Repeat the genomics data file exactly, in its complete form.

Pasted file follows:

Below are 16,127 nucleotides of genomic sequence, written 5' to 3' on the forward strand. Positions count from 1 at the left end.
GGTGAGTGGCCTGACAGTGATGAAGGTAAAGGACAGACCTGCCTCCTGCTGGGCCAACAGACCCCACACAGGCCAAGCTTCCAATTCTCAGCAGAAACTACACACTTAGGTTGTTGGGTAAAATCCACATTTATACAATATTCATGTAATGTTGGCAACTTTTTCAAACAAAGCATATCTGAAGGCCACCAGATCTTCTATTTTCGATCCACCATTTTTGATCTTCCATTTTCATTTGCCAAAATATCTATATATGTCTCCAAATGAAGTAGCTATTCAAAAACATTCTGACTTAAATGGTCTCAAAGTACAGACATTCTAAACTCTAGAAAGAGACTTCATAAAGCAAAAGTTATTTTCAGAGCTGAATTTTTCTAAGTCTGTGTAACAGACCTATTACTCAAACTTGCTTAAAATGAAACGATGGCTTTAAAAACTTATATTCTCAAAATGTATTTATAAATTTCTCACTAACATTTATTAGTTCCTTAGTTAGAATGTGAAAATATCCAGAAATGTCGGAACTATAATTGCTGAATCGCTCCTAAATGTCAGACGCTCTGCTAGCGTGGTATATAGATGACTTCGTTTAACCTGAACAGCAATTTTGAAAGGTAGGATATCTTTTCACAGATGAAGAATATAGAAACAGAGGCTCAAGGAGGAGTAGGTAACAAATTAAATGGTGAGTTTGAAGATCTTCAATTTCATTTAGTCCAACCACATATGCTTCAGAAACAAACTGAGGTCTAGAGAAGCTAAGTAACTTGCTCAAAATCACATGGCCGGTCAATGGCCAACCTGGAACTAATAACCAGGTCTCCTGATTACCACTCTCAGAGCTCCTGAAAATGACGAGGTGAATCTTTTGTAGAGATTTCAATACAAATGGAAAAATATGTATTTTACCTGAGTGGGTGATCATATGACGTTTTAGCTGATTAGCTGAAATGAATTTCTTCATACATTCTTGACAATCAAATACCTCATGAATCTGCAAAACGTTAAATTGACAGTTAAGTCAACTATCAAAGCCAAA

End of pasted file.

Below are 16,127 nucleotides of genomic sequence, written 5' to 3' on the forward strand. Positions count from 1 at the left end.
GGTGAGTGGCCTGACAGTGATGAAGGTAAAGGACAGACCTGCCTCCTGCTGGGCCAACAGACCCCACACAGGCCAAGCTTCCAATTCTCAGCAGAAACTACACACTTAGGTTGTTGGGTAAAATCCACATTTATACAATATTCATGTAATGTTGGCAACTTTTTCAAACAAAGCATATCTGAAGGCCACCAGATCTTCTATTTTCGATCCACCATTTTTGATCTTCCATTTTCATTTGCCAAAATATCTATATATGTCTCCAAATGAAGTAGCTATTCAAAAACATTCTGACTTAAATGGTCTCAAAGTACAGACATTCTAAACTCTAGAAAGAGACTTCATAAAGCAAAAGTTATTTTCAGAGCTGAATTTTTCTAAGTCTGTGTAACAGACCTATTACTCAAACTTGCTTAAAATGAAACGATGGCTTTAAAAACTTATATTCTCAAAATGTATTTATAAATTTCTCACTAACATTTATTAGTTCCTTAGTTAGAATGTGAAAATATCCAGAAATGTCGGAACTATAATTGCTGAATCGCTCCTAAATGTCAGACGCTCTGCTAGCGTGGTATATAGATGACTTCGTTTAACCTGAACAGCAATTTTGAAAGGTAGGATATCTTTTCACAGATGAAGAATATAGAAACAGAGGCTCAAGGAGGAGTAGGTAACAAATTAAATGGTGAGTTTGAAGATCTTCAATTTCATTTAGTCCAACCACATATGCTTCAGAAACAAACTGAGGTCTAGAGAAGCTAAGTAACTTGCTCAAAATCACATGGCCGGTCAATGGCCAACCTGGAACTAATAACCAGGTCTCCTGATTACCACTCTCAGAGCTCCTGAAAATGACGAGGTGAATCTTTTGTAGAGATTTCAATACAAATGGAAAAATATGTATTTTACCTGAGTGGGTGATCATATGACGTTTTAGCTGATTAGCTGAAATGAATTTCTTCATACATTCTTGACAATCAAATACCTCATGAATCTGCAAAACGTTAAATTGACAGTTAAGTCAACTATCAAAGCCAAA